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T2 - A 30-year experience

AU - Boston, Umar S.

AU - Dearani, Joseph A.

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AU - Driscoll, David J.

AU - Danielson, Gordon K.

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N2 - Background. The purpose of this study was to examine early and late outcome of tricuspid valve repair for Ebstein's anomaly in young children. Methods. Between October 1974 and November 2003, 52 children (25 boys) underwent tricuspid valve repair and annuloplasty for Ebstein's anomaly. Mean age was 7.1 ± 3.9 years (range, 5 months to 12 years). Concomitant procedures included atrial septal defect closure (n = 46), division of accessory conduction pathways (n = 4), ventricular septal defect closure (n = 3), and other (n = 7). Results. Early mortality was 5.8% (3 of 52 patients; no mortality since 1984, n = 31). Risk factors were age younger than 2.5 years (p = 0.03) and weight less than 10.7 kg (p = 0.03). Morbidity included transient atrial (n = 11) and ventricular arrhythmias (n = 5), and early reoperation in 3 patients. There was no need for a permanent pacemaker. Mean follow-up was 12.2 ± 7.4 years (maximum, 24.3 years). Actuarial survival at 5, 10, and 15 years was 92.3% ± 3.7%, 89.9% ± 4.3%, and 89.9% ± 4.3%, respectively. Freedom from all reoperations at 5, 10, and 15 years was 91.0% ± 4.3%, 76.9% ± 6.8%, and 61.4% ± 8.8%, respectively. Moderate (grade II) or more tricuspid regurgitation on dismissal echocardiogram was the only risk factor for reoperation (p = 0.04). Tricuspid stenosis did not occur in any patient. At late follow-up, 89% of patients were in New York Heart Association class I or II. Conclusions. Ebstein's anomaly in young children can now be repaired with low mortality and good tricuspid valve durability. Tricuspid regurgitation at the completion of operation should be mild or less to minimize need for reoperation. Tricuspid valve repair and annuloplasty did not result in stenosis despite somatic growth. Most patients enjoy an excellent quality of life.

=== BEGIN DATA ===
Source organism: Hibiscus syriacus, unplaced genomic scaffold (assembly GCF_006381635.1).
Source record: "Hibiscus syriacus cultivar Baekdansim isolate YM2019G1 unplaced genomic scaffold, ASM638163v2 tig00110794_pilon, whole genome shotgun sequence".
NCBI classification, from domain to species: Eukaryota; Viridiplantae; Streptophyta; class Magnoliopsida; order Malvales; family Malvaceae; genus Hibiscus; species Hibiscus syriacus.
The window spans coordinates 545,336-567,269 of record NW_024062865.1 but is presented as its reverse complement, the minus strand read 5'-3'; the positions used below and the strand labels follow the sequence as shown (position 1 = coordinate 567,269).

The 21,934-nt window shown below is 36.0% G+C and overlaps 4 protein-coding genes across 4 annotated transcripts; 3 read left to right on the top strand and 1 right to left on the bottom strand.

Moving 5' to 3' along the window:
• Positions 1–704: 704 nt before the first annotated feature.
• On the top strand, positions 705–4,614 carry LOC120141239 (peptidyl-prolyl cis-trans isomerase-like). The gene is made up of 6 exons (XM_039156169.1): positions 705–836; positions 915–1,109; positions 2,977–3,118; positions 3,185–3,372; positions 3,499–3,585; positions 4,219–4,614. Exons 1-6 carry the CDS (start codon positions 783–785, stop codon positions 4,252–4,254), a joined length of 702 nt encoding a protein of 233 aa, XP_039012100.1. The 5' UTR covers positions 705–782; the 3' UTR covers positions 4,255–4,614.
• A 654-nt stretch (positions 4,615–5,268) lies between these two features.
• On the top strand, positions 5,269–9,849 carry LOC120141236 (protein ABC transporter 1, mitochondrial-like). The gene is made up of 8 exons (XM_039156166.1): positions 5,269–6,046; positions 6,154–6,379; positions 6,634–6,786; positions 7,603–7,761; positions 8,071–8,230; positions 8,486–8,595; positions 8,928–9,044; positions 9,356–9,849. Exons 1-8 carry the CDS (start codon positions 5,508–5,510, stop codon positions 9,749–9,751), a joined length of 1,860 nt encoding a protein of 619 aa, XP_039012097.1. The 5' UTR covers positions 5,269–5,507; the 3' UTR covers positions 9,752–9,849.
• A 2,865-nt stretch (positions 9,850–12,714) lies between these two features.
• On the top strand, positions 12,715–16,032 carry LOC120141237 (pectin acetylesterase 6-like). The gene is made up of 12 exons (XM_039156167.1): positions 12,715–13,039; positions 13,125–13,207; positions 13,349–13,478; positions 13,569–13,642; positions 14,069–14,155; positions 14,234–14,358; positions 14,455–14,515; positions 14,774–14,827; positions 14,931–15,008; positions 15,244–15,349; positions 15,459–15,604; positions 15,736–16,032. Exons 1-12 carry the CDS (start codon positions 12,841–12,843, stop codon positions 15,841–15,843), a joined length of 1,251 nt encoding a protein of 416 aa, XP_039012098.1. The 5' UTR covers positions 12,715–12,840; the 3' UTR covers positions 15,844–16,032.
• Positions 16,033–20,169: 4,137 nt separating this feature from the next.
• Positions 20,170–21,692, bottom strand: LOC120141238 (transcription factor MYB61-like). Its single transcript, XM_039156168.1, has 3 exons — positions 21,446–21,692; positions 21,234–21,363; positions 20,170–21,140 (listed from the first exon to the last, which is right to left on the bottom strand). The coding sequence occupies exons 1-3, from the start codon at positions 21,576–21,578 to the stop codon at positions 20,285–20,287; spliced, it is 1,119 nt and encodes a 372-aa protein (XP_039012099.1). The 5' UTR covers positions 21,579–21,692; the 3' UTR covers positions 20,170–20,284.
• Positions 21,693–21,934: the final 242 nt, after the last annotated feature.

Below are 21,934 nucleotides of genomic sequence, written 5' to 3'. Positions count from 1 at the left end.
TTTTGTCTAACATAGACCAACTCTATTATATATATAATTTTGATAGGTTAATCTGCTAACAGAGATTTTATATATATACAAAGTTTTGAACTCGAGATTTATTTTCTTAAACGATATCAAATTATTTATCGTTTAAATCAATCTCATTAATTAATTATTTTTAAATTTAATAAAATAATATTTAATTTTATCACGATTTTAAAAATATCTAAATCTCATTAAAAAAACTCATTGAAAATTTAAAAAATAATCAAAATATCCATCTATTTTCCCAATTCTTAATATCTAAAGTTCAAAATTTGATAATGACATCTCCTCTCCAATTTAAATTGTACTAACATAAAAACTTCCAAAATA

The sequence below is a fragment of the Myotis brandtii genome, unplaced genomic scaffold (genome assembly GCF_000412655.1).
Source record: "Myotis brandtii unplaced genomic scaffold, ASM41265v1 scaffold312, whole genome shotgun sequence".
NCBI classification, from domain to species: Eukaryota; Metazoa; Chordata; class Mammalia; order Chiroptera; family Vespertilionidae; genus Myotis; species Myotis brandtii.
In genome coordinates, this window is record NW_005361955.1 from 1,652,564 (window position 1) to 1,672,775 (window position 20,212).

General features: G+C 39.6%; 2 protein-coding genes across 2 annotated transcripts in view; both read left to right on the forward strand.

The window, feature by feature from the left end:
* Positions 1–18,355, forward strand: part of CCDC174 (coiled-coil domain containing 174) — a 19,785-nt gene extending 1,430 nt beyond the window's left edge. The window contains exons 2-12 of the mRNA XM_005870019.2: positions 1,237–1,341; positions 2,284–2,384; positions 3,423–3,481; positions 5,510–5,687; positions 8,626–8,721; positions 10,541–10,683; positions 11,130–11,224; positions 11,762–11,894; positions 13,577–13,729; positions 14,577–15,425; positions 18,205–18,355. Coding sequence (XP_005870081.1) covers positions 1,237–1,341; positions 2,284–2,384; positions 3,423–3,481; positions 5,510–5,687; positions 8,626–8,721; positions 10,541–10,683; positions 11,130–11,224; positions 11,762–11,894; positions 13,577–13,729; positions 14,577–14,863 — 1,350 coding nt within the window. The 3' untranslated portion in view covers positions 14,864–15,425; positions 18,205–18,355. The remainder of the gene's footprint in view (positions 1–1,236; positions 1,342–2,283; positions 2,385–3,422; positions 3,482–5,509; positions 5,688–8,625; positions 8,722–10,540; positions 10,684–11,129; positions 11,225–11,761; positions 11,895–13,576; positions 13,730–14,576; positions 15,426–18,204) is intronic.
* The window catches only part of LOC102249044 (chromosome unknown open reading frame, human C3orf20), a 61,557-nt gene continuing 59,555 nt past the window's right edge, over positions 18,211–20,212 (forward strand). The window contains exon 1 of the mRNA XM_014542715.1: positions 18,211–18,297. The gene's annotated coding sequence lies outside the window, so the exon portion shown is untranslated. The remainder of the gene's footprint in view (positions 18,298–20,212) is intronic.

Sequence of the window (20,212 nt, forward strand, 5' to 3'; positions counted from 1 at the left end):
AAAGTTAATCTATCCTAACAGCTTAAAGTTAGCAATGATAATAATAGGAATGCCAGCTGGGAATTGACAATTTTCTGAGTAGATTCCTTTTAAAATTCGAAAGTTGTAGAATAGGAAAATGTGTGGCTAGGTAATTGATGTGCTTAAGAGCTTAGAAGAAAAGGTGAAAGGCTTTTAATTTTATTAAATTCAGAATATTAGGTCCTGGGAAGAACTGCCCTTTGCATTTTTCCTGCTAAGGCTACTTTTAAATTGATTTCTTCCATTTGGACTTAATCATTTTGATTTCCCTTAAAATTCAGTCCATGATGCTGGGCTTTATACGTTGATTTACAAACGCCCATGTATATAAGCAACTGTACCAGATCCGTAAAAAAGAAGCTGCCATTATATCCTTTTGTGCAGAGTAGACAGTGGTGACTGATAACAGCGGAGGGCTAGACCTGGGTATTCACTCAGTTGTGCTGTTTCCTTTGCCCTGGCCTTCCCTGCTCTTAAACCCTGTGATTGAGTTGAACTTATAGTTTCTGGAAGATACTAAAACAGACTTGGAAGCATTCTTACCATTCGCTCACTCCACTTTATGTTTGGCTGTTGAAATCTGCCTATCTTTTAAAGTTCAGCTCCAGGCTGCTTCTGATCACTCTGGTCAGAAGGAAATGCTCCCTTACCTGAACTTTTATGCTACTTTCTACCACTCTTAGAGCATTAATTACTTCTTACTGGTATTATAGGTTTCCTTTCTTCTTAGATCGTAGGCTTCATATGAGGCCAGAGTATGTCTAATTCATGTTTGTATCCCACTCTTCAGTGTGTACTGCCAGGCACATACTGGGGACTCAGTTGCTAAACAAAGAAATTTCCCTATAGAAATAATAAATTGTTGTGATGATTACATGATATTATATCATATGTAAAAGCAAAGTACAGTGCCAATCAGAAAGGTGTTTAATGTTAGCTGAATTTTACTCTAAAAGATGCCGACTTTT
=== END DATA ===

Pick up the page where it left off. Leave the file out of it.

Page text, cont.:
AB - Background. The purpose of this study was to examine early and late outcome of tricuspid valve repair for Ebstein's anomaly in young children. Methods. Between October 1974 and November 2003, 52 children (25 boys) underwent tricuspid valve repair and annuloplasty for Ebstein's anomaly. Mean age was 7.1 ± 3.9 years (range, 5 months to 12 years). Concomitant procedures included atrial septal defect closure (n = 46), division of accessory conduction pathways (n = 4), ventricular septal defect closure (n = 3), and other (n = 7). Results. Early mortality was 5.8% (3 of 52 patients; no mortality since 1984, n = 31). Risk factors were age younger than 2.5 years (p = 0.03) and weight less than 10.7 kg (p = 0.03). Morbidity included transient atrial (n = 11) and ventricular arrhythmias (n = 5), and early reoperation in 3 patients. There was no need for a permanent pacemaker. Mean follow-up was 12.2 ± 7.4 years (maximum, 24.3 years). Actuarial survival at 5, 10, and 15 years was 92.3% ± 3.7%, 89.9% ± 4.3%, and 89.9% ± 4.3%, respectively. Freedom from all reoperations at 5, 10, and 15 years was 91.0% ± 4.3%, 76.9% ± 6.8%, and 61.4% ± 8.8%, respectively. Moderate (grade II) or more tricuspid regurgitation on dismissal echocardiogram was the only risk factor for reoperation (p = 0.04). Tricuspid stenosis did not occur in any patient. At late follow-up, 89% of patients were in New York Heart Association class I or II. Conclusions. Ebstein's anomaly in young children can now be repaired with low mortality and good tricuspid valve durability. Tricuspid regurgitation at the completion of operation should be mild or less to minimize need for reoperation. Tricuspid valve repair and annuloplasty did not result in stenosis despite somatic growth. Most patients enjoy an excellent quality of life.